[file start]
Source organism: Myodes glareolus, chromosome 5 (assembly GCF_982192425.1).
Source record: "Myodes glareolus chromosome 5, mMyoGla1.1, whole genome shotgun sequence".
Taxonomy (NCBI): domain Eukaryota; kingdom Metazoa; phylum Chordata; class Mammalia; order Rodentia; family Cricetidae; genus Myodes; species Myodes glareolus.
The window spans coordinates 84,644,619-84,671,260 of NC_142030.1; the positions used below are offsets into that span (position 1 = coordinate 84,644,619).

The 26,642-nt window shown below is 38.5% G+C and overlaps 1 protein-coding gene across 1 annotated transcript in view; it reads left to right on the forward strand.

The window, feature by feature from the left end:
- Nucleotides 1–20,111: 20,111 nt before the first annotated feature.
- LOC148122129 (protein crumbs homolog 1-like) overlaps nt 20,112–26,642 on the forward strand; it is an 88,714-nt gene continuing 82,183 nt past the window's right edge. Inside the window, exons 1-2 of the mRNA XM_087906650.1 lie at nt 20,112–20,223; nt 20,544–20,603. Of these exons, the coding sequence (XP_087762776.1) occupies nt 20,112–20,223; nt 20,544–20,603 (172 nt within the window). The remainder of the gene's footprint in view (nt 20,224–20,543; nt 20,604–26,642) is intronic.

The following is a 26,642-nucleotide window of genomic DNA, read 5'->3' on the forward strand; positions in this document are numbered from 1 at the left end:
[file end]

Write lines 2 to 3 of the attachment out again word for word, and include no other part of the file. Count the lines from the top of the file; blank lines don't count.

Source record: "Myodes glareolus chromosome 5, mMyoGla1.1, whole genome shotgun sequence".
Taxonomy (NCBI): domain Eukaryota; kingdom Metazoa; phylum Chordata; class Mammalia; order Rodentia; family Cricetidae; genus Myodes; species Myodes glareolus.